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Grizzly bear captured in Wyoming, released near Yellowstone’s northeast entrance

Grizzly Bear (Shutterstock)

CASPER, Wyo. — On July 16, a subadult male grizzly bear was captured due to “conflict with anthropogenic attractants on private land,” the Wyoming Game and Fish Department said on Monday.

The bear was then released in the Fox Creek area about eight miles from the northeast entrance of Yellowstone National Park. Game and Fish consulted with U.S. Fish and Wildlife Service in the decision to capture and relocate the bear.

Capture and relocation of grizzly bears is a management tool exercised to minimize conflicts between bears and humans, Game and Fish noted.

“It is critical to managing the expanding population of grizzly bears in Wyoming,” the department said. “Capture is necessary when other deterrents or preventative options are exhausted or unattainable. Once the animal is captured, all circumstances are taken into account when determining if the individual should be relocated.

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“If relocation is warranted, a site is determined by considering the age, sex, and type of conflict the bear was involved in as well as potential human activity nearby. Grizzly bears are only relocated into the recovery zone or adjacent areas. With any relocation, Game and Fish consults with appropriate agencies to minimize the chance of future conflicts and maximize the relocated grizzly bear’s survival. Bears that are considered a threat to human safety are NOT relocated. In some cases, a bear may be removed from the population if it cannot be relocated successfully.”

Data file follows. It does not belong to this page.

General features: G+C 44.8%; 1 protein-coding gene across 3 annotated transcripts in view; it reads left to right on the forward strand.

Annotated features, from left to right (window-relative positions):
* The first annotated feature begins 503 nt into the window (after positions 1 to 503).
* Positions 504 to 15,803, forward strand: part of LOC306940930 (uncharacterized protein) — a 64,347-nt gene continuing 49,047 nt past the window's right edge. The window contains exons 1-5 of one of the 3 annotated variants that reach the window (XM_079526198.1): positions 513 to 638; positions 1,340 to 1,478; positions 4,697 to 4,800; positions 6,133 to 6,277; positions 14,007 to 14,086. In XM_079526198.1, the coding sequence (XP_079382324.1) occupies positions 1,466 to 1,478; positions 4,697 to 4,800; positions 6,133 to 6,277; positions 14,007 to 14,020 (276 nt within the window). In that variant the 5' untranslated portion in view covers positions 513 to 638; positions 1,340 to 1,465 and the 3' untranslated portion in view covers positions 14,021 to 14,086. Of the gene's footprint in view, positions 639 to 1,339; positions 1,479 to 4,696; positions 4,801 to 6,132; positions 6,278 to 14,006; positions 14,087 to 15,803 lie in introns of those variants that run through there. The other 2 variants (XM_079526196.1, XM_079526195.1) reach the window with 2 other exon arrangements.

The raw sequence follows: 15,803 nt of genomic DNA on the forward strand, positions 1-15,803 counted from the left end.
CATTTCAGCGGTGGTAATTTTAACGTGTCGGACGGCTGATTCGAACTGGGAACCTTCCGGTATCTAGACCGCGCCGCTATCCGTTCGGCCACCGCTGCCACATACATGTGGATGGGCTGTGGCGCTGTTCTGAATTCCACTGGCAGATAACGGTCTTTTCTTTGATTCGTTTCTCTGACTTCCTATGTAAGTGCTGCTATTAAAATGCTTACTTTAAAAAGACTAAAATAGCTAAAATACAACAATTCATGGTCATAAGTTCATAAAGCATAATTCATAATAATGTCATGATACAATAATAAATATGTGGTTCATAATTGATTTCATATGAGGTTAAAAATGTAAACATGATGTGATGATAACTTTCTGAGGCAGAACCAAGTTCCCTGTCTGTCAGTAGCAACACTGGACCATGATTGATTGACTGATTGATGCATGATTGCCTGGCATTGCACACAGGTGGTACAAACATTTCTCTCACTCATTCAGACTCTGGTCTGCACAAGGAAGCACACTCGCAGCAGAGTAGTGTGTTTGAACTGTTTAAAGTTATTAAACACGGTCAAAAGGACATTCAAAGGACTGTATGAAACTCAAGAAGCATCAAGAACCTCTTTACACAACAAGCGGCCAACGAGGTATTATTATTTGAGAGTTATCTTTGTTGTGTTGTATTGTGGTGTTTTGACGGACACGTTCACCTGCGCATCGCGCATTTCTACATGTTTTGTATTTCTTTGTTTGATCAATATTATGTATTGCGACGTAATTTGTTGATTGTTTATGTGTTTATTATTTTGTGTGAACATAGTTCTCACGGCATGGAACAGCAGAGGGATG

Game and Fish emphasized the importance of people keeping attractants like food, garbage, horse feed and birdseed unavailable to bears.

“Reducing attractants available to bears reduces human–bear conflicts and, in some cases, relocations,” the release said. “For more information on grizzly bear management and reducing the potential for conflicts please visit the Bear Wise Wyoming.”


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